The White House budget presented in early May did not identify privatization of public assets as a strategy for leveraging some of the $200 billion in direct investment in infrastructure proposed by President Trump. Such deals are typically large, they’re being aggressively pursued by major investors, and deal flow could develop quickly with federal support, some believe. For those reasons, “all signs point to asset recycling as being the crown jewel of their (Trump’s) plan,” says a source.
As proposed, some share of the $200 billion would be set aside as discretionary grants to incentivize state and local governments to sell their airports, toll roads, water plants and other revenue-producing assets to the world’s largest investors. Up-front fees paid by investors would be used to upgrade acquired assets and/or recycled into modernizing state and local projects that don’t have their own cash flow.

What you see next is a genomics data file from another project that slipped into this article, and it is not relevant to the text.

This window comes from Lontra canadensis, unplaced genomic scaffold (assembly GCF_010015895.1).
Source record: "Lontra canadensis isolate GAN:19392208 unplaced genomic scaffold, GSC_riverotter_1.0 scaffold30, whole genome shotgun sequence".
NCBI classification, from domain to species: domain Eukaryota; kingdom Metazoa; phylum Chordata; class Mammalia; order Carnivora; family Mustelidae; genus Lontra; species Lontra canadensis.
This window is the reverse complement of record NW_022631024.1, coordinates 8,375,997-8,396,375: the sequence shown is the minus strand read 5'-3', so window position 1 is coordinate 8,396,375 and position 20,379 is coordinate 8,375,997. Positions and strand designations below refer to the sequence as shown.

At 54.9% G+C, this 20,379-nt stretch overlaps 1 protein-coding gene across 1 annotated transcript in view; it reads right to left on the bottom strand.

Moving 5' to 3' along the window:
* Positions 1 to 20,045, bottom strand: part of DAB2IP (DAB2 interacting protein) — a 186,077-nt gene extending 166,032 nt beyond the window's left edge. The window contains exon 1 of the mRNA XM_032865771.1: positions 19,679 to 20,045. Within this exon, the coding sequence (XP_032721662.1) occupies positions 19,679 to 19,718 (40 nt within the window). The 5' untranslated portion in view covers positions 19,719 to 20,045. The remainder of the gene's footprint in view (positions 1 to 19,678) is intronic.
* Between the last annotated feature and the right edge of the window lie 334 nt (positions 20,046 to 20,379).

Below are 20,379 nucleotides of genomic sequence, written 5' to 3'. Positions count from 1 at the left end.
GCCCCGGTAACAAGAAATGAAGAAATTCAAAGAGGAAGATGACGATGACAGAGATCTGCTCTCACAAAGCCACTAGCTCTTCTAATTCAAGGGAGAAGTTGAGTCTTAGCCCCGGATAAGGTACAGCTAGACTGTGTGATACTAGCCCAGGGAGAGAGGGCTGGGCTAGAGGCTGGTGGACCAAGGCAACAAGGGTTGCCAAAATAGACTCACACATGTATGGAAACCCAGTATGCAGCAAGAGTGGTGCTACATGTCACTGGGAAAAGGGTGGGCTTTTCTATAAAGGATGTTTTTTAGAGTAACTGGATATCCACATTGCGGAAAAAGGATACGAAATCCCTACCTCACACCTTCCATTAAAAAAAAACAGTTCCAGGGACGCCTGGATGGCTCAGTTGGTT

John Schmidt, a Democrat, says the greatest challenge will be getting support from Democrats. To popularize the concept, the first such deal should recycle the proceeds into rebuilding a large number of schools or some other social infrastructure project, says Schmidt, a partner at Mayer Brown in Chicago, who advised Indiana and Chicago on their toll road concessions 10 years ago. (A benefit of schools is that they don’t require a NEPA review, he says, so could be built relatively quickly.)
As always, the devil is in the details:
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